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Determinants of Successful Aging: Developing an Integrated Research Agenda for the 21st Century |

Healthy Aging and Dementia: Findings from the Nun Study

David A. Snowdon, PhD
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From the Sanders-Brown Center on Aging and the University of Kentucky, Lexington, Kentucky.


Acknowledgments: The author thanks the members, leaders, and health care providers of the School Sisters of Notre Dame religious congregation. Dr. William R. Markesbery generously provided scientific advice, as well as all neuropathologic evaluations. Sister Gabriel Mary Spaeth completed most of the annual functional evaluations, and Gari-Anne Patzwald provided editorial assistance.

Grant Support: By the U.S. National Institute on Aging grants R01AG09862 (D. Snowdon), K04AG00553 (D. Snowdon), and 5P50AG05144 (W. Markesbery); the Abercrombie Foundation; and the Kleberg Foundation. Abstracts of all Nun Study publications and other information about the study can be found at http://www.nunstudy.org.

Requests for Single Reprints: David A. Snowdon, PhD, Sanders-Brown Center on Aging, 320 Health Sciences Building, University of Kentucky, Lexington, KY 40536-0200; e-mail, dsnowdon@nunstudy.mi8.com.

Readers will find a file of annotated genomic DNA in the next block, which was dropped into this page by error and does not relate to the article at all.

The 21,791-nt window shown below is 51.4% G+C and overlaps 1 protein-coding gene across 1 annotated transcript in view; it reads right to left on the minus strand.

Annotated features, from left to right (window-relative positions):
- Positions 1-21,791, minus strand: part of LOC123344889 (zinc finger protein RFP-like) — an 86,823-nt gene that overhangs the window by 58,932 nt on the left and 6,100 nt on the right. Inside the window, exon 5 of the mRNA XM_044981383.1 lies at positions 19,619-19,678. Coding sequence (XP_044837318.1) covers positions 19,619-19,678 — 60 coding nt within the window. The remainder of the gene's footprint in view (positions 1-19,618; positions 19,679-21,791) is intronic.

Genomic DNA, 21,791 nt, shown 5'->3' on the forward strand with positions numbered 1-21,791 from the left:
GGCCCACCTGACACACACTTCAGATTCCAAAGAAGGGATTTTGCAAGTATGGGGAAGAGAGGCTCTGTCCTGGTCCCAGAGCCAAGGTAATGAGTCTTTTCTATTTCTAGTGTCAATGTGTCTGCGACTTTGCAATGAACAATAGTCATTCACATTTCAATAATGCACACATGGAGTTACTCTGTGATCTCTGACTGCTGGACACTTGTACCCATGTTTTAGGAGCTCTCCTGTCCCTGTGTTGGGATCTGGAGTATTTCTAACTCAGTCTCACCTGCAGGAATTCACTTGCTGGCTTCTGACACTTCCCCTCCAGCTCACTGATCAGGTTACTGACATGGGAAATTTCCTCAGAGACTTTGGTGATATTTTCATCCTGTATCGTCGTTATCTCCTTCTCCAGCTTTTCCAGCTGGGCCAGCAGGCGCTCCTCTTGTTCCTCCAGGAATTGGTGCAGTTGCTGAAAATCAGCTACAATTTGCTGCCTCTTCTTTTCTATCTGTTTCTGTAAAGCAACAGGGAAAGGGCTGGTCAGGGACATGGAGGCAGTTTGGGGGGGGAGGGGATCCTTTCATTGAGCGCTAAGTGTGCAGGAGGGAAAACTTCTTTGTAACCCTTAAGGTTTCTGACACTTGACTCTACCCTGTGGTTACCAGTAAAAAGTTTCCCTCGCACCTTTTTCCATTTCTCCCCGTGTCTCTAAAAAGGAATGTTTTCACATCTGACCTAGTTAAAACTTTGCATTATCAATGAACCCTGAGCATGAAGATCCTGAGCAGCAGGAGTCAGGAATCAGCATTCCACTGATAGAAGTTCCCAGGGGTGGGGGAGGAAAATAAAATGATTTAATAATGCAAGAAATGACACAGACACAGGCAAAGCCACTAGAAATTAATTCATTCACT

Ann Intern Med. 2003;139(5_Part_2):450-454. doi:10.7326/0003-4819-139-5_Part_2-200309021-00014
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The Nun Study is a longitudinal study of aging and Alzheimer disease in 678 Catholic sisters who are members of the School Sisters of Notre Dame congregation (111). The participants were 75 to 102 years of age at the beginning of the study in 1991, and the oldest member had survived to 107 years of age by 2002. There are three basic sources of data available about the participants. First, convent archives provide information about potential early and middle-life risk factors for Alzheimer disease and other disorders. Second, annual examinations document changes in the cognitive and physical function of each participant during old age. Third, because each sister agreed to brain donation at death, the structure and pathology of the brain can be related to early and middle-life risk factors and to late-life cognitive and physical function.

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Figure 1. Courtesy of Sandra Perry Raybourne.
Sister Matthia, a model of healthy aging in the Nun Study, at 104 years of age, 3 months before she died.
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Figure 2.
The relationship between the Braak and Braak staging of the degree or spread of Alzheimer disease neurofibrillary pathology and the prevalence of impairments in short-term memory (delayed word recall) at the last examination before death.
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